One of the mysteries that escapes many small to medium sized businesses is the magic behind getting their companies to appear in Google Maps and Google Search results (SERPs) for different geographic locations that their business serves.
Let’s put this in story form. For the purposes of this story, I am now a plumber. An awesome plumber.
I have opened a plumbing business in small town “A”, which is not the main town in my county. That main town is larger town “B” which is about 10 miles away. I have created a website that we will call “AwesomePlumber.com,” as I could only be a completely awesome plumber. There are many small towns and nearby cities and counties that I currently service. I’ve been open for six months and business is going well, but I’ve noticed that I only get calls from a small radius around my city center. I’d really like to start getting business from people in town “B,” but they just don’t seem to find me when they search for plumbers on Google.
How do I get my AwesomePlumber.com business information to show up in local searches outside my direct business area?
The Local SEO Challenge
There are several steps that must be taken, and quite a few that must absolutely avoided. For a long time, there were some rather “black hat” SEO methods to get businesses to appear in searches for cities and states where the businesses were not physically located. This involved location spamming in the footer, listing zip codes and city names with links back to the homepage, and many other recently-banned methods for local SEO optimization.
Google released an update, affectionately known as “Pigeon,” around Christmas that has killed many of these “black hat” methods and improved local SERPs overall.
Get On Google Maps & Google+
There is no good excuse for not having a local business page on Google that is linked to your website. The business in the story above should have started with the following easy steps that can be done in one afternoon:
- Create your Local Business Page on Google+ and link it to Google Maps
- This is a snap, and if you already have a Places Page, you can easily link it to a Google+ Local Business page.
- Link this to your website. This verifies your profile, which can also be accomplished by verifying your business (postcard / PIN method).
- Create the following Google Accounts and link them
- Google Analytics
- Google Webmaster Tools
- If you have used the same web address for all of these accounts you will now see linked data in Google MyBusiness.
- Edit your business settings and establish a service radius for your brick & mortar location.
Once a service radius is established, you will now begin to appear within search results inside that radius. Now, don’t get crazy and set a 300 mile service radius. Google will know that you’re full of it, and it won’t really benefit you in the long run.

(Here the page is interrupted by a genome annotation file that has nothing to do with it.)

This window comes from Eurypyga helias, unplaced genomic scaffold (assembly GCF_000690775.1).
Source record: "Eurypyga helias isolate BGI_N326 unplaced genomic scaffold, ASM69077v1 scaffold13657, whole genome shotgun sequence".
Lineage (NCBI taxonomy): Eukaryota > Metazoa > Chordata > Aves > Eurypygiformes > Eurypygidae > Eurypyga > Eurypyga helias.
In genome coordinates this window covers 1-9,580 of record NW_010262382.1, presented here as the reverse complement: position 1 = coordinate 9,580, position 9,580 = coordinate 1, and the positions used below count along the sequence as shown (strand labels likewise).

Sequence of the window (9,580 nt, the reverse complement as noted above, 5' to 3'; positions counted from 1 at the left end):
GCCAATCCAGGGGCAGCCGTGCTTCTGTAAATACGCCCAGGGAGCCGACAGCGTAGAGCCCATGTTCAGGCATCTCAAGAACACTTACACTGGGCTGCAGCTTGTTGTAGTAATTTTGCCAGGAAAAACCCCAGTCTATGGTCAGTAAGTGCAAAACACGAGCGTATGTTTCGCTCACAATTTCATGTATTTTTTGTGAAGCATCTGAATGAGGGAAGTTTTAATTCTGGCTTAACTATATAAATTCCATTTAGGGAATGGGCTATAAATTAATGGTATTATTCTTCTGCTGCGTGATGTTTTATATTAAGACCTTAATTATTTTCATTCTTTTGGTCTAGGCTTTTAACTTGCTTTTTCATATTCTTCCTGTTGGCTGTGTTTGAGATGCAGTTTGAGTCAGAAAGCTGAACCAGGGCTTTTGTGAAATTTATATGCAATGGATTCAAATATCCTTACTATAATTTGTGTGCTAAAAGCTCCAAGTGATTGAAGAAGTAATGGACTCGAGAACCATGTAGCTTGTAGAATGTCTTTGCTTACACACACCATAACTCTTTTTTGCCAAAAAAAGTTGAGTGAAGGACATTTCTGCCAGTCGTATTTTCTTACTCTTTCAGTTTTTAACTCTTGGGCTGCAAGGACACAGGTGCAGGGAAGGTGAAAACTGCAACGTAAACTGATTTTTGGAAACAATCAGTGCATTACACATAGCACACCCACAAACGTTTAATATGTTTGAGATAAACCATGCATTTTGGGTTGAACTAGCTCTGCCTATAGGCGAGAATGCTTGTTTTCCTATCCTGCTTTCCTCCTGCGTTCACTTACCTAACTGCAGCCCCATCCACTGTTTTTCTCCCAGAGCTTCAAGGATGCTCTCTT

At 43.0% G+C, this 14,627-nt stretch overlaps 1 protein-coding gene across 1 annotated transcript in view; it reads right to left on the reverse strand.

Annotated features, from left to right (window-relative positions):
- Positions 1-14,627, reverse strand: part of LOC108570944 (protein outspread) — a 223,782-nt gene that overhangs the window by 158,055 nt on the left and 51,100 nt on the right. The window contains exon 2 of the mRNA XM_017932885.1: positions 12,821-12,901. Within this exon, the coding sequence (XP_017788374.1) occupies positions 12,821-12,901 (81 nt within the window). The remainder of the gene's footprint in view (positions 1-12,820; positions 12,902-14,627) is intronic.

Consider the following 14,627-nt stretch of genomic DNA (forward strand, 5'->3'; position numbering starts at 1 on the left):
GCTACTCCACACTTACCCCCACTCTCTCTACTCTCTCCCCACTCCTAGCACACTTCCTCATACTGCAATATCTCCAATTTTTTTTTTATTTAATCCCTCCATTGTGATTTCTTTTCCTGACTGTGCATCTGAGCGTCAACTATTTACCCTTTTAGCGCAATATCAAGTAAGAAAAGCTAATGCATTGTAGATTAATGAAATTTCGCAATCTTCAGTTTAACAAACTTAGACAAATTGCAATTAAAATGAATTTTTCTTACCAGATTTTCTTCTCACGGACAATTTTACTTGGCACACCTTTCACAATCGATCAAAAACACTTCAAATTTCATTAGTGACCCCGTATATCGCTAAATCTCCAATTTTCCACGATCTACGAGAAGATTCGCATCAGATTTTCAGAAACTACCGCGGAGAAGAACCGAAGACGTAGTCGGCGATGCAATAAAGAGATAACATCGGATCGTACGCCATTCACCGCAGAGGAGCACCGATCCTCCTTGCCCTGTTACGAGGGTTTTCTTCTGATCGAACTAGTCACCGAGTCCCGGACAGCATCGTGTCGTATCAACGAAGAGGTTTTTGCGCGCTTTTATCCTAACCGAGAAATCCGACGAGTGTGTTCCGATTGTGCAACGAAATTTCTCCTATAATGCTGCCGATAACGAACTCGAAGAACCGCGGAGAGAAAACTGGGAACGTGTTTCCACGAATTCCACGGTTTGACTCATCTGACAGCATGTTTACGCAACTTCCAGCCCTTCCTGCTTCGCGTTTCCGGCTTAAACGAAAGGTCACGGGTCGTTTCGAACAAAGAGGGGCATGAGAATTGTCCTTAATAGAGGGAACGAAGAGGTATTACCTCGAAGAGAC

That’s the end of the first step, and it can all be done in less than an hour.
Local Website Optimization
Now that the really easy part is done, we need to talk about some harder work. Because the days of link spamming your footer with location links and zip codes are over, there are some far more advanced and completely “white hat” methods for getting your business page to appear more prominently for locales away from your brick & mortar location.
Create location specific landing pages that describe your services, use names of towns in that area and associate them with your services using contexted internal links, and use proper on-page optimization techniques. If you follow these simple steps, you’ll immediately begin to outpace most of the local business pack.
Leverage Voice of the Customer
I cannot say enough about the power of the customer review. While you will always get negative reviews, attaining positive reviews for your business or store from around the internet are immensely helpful for local search.
Be sure to create accounts on services (when appropriate) like TripAdvisor, Yelp, UrbanSpoon, and Angie’s List. These are just a few examples, but creating your accounts before people start reviewing accomplishes a few things.
- You ensure that your business information matches your business listing on Google. That’s really important.
- You are contacted by certain services when you receive a review. Being responsive to negative reviews helps.
- Reviews from different services across the internet where your business NAP (name, address, phone number) is listed helps boost your SERP.
So Local SEO is Easy, Right?
I know. I went and made local SEO sound like someone can just go and SERP rank overnight. Well, I certainly didn’t share all the tricks, but that’s why you should talk to the experts.
If you have a business and need to expand or improve your local search results, talk to the local SEO experts at Synapse.